Morton asked if there would be street parking, and Bastian said that there would not be.

Powers asked why that would be, and Bastian answered that the primary reason was trying to get the project to fit within the existing right of way and that they were adding curb, gutter and sidewalk that would take up some width.

“I assume a couple residences might have been hoping that there would be on-street parking. For the most part, during survey there were hardly any vehicles parked along the road. I made the project work with the budget we have,” Bastian added.

Josh Hart commented that the “this kind of sprawling development is really recommended against by experts, especially during the current climate crisis.” “We need to focus on non-motorized transportation and transit,” Hart said.

Another comment came from the same anonymous woman who had commented earlier, who asked if there had been a public hearing on all of this. “Why do you keep saying yes when the community says no? This seems like a very foolish thing to do – why don’t you fix the damn potholes in the city rather than do something we don’t need?” she said loudly.

Another community member stated that she felt the project had value. “We could absolutely use sidewalk improvements,” she said. “Personally, I think it would be helpful and safer for the children.”

It was reiterated that the funds could absolutely not be allocated to fill in potholes rather than the many elements of the project. “You cannot use the funds for anything other than what the project study report said it was for,” Bastian added.

Council went on to approve the item unanimously.

Ordinance No. 361 to comply with SB 1383 reduction of disposal of organic waste

As discussed at the last meeting of city hall, the recommendation was to adopt the ordinance to comply with SB 1383. “The city has received a collection hold for the time being but will still be required to provide outreach,” Kennedy explained. It was noted that the city will be working with City Waste Consultant Tom Valentino on that portion of the city compliance moving forward. With no public comment or discussion, the item was unanimously approved.

GANN appropriations limit, investment policy, facility fees and budget adoption

City Finance Officer Susan Scarlett reported on each item individually in this portion of the agenda.

“As you know we started the budget process back in January, and the only change I have from our last meeting was the information on the small difference on LAFCo funding,” Scarlett said. This was due to a payroll expense.

First was the GANN appropriations limit for fiscal year 2022/23.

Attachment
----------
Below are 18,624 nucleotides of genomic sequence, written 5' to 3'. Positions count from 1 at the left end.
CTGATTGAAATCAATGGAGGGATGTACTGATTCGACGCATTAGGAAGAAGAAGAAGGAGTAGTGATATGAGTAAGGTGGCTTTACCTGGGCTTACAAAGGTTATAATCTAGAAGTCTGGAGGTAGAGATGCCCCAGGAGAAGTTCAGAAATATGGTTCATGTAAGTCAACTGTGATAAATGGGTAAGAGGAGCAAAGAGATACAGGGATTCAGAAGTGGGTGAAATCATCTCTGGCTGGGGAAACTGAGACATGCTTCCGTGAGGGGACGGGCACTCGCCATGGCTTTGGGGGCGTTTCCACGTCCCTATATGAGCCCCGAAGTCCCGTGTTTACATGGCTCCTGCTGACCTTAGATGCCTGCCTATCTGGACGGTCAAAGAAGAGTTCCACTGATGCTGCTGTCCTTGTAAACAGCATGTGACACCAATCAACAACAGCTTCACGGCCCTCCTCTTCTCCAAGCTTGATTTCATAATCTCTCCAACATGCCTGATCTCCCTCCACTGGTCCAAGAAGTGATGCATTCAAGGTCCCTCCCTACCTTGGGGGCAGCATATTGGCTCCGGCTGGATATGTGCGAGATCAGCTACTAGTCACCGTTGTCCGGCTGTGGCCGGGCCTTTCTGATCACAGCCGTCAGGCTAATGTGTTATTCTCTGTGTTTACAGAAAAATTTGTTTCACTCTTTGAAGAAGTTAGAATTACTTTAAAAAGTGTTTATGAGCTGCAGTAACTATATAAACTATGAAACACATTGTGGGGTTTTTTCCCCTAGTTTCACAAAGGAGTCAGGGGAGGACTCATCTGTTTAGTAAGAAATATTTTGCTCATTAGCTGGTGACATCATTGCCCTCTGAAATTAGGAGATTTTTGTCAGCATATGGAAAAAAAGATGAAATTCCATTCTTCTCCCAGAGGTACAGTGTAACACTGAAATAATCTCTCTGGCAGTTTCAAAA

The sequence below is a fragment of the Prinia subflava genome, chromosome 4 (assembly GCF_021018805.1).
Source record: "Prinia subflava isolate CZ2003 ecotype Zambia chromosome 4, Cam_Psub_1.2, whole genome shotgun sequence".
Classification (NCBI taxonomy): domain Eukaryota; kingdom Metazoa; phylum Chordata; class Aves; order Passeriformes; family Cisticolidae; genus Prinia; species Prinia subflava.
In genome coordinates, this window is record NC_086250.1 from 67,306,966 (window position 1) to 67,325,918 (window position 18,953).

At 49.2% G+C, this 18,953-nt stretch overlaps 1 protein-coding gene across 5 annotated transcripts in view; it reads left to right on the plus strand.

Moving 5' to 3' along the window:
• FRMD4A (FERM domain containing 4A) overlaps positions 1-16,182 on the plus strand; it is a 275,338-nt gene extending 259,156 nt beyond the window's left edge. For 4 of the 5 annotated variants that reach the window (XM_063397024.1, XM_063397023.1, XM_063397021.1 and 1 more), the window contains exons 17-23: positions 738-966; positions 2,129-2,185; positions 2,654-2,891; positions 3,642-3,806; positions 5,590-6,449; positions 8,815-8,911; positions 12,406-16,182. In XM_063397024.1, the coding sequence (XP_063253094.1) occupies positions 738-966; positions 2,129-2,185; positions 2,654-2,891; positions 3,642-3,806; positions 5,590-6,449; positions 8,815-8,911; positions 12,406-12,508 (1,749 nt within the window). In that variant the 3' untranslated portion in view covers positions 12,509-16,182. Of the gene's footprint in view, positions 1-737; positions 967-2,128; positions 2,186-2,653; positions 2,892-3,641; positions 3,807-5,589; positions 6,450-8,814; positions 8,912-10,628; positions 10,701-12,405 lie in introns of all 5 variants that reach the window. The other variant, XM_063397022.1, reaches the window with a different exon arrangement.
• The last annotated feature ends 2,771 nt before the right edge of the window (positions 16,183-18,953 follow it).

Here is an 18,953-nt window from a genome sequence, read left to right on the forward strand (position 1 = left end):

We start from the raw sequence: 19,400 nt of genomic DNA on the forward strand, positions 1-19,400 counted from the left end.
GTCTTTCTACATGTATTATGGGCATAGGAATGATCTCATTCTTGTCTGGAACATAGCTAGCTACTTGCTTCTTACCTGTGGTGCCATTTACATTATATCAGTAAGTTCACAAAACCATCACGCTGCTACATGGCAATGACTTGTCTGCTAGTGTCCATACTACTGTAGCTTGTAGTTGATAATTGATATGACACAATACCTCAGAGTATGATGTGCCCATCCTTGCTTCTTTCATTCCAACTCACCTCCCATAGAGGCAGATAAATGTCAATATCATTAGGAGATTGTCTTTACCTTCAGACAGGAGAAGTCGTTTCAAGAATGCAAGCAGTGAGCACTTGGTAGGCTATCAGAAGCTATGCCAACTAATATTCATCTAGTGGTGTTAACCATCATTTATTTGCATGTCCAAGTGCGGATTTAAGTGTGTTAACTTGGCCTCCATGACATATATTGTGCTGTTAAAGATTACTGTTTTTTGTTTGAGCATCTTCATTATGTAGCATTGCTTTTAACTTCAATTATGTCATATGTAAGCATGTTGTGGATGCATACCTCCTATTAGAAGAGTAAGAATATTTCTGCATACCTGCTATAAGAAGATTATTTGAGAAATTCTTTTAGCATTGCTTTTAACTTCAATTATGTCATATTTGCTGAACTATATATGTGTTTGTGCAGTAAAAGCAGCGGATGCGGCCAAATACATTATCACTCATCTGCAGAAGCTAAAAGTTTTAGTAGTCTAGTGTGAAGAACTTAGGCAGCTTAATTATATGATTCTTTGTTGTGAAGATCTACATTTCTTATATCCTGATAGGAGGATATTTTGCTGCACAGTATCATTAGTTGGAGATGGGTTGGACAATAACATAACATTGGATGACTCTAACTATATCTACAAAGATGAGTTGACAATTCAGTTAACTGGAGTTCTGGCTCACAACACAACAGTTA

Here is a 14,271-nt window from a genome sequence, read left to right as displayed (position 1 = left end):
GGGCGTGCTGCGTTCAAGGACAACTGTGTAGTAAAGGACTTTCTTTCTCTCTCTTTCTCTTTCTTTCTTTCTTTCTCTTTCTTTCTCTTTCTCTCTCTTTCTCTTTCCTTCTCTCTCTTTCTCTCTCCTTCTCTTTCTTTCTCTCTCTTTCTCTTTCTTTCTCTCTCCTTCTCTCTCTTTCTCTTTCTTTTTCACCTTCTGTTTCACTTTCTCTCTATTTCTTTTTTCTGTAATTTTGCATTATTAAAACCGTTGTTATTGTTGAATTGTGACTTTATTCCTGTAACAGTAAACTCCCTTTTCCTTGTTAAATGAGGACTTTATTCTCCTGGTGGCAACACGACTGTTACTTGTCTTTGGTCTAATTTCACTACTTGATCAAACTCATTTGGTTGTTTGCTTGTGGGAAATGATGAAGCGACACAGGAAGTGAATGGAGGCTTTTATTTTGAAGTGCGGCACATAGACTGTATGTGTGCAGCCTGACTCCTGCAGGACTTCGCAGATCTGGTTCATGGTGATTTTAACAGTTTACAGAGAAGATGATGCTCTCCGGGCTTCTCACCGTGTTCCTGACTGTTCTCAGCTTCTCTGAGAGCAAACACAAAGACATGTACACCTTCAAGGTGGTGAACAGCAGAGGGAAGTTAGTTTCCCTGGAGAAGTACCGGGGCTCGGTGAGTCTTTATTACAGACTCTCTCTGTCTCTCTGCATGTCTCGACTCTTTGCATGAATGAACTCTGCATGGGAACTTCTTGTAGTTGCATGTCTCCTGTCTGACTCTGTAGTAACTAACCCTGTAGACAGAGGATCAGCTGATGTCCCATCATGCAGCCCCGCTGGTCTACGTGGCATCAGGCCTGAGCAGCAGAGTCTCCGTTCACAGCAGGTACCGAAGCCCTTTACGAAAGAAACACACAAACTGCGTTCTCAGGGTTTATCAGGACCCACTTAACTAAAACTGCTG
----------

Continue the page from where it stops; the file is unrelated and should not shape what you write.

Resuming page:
According to Scarlett, the 2022/23 Gann limit is a state requirement, established in 1979. “It places a limit on the amount of tax money that we can legally spend, adjusted for inflation and population every year. This gets audited by our audit firm. The GANN resolution dollar amount for this year is $2,491,021.16, and I believe last year the GANN limit was $850,000,” Scarlett said.

Council moved to adopt Resolution 2511 unanimously without comment from council or public.

Resolution 2512 was the annual statement of investment policy, an annual requirement that needed to be approved by city council. This year, the policy was described as a very conservative investment policy by Scarlett. This resolution was also approved unanimously by roll call vote.

Resolution No. 2513 was a resolution of the City Council of the City of Portola to make certain findings for unexpended water and sewer facility fees and traffic impact fees. This is done every five years.

“Those funds are set aside for future use,” Scarlett said. “I believe in the next five years we will be looking at redoing master plans and potentially appropriate projects.”

With the adoption of this resolution, council moved on to resolution No. 2514. This is a resolution adopting the monthly rate for the Solid Waste Administration (SWA) fee. “We can reduce the solid waste administration fee again this year by a dollar,” Scarlett said. “If things stay stable in that field, I hope that we can continue to do that.” Council unanimously approved by roll call vote.

Resolution No. 2515, a resolution adopting the monthly rate for the landfill closure/post closure fee was then discussed.

“Once again, we can do a dollar decrease a month, taking us down to $7.38 a month,” Scarlett said.

After public comment, the resolution was approved unanimously by roll call vote.

Lastly, Resolution No. 2516 was discussed. This resolution of the City Council of the City of Portola would approve the adoption of the Operating Budget for the 2022-2023 Fiscal Year. “This is before you so we can have an operating budget in place before July 1,” Scarlett said. All council members unanimously approved the budget by roll call vote.

November 8, 2022 General Municipal Election

It was explained that there were steps to be taken for the upcoming election for two council member seats and the elected city clerk seat.

The resolution would call the election for two four-year terms and a full four-year term for the city clerk and city treasurer.

Prior to each municipal election the city is required to adopt resolutions calling for a general municipal election and requesting consolidation of the general municipal election with Plumas County.

Resolution No. 2518 and Resolution No. 2519 were prepared in order to allow for the election of three city council seats.

The nomination period for the elected positions opens on July 18, 2022 and closes on August 12, 2022.

The resolution was approved unanimously before the meeting was adjourned.

For more information on any items discussed, visit www.cityofportola.com or reach City Hall by phone at 832-6801.